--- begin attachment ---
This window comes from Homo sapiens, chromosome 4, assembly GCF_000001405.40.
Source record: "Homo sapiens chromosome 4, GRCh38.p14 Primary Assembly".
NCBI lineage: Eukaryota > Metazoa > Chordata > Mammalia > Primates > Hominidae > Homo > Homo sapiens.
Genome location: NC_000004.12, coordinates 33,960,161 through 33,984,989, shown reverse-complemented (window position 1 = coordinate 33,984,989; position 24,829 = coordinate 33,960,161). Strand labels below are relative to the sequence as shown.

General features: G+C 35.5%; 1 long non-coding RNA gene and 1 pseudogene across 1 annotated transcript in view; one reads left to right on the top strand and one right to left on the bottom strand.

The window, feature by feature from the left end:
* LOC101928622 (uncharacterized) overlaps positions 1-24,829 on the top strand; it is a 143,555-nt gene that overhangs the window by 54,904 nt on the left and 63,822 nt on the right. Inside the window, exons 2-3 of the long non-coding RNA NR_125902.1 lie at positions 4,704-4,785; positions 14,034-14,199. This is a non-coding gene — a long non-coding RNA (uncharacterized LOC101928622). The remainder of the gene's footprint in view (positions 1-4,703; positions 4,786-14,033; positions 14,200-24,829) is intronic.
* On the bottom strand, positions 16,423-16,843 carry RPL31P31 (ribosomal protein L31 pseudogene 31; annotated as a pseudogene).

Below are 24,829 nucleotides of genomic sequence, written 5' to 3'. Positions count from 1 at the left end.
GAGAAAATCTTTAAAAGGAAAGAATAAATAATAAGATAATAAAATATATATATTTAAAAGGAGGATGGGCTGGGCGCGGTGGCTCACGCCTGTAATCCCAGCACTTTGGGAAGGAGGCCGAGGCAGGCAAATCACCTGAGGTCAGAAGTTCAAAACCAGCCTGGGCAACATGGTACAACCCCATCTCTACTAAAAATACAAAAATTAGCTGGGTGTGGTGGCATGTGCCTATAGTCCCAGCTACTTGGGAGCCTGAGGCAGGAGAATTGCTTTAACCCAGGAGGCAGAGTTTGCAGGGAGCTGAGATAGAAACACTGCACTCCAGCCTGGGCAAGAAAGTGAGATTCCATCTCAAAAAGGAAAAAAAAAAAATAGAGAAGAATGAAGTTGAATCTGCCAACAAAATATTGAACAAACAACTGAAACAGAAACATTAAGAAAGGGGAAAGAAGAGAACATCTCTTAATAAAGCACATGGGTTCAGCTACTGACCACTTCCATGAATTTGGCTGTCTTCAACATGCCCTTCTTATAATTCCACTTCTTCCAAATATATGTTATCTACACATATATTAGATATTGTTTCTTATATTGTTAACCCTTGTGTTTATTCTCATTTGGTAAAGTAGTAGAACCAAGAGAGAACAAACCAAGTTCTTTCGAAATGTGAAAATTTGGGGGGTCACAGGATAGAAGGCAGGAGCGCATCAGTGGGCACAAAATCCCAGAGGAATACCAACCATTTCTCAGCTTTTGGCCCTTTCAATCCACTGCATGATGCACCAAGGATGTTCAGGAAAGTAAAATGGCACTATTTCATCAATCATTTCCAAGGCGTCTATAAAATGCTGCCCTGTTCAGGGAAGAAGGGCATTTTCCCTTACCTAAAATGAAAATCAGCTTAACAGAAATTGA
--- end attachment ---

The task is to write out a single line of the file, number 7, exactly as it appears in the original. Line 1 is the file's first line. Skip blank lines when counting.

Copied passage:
* LOC101928622 (uncharacterized) overlaps positions 1-24,829 on the top strand; it is a 143,555-nt gene that overhangs the window by 54,904 nt on the left and 63,822 nt on the right. Inside the window, exons 2-3 of the long non-coding RNA NR_125902.1 lie at positions 4,704-4,785; positions 14,034-14,199. This is a non-coding gene — a long non-coding RNA (uncharacterized LOC101928622). The remainder of the gene's footprint in view (positions 1-4,703; positions 4,786-14,033; positions 14,200-24,829) is intronic.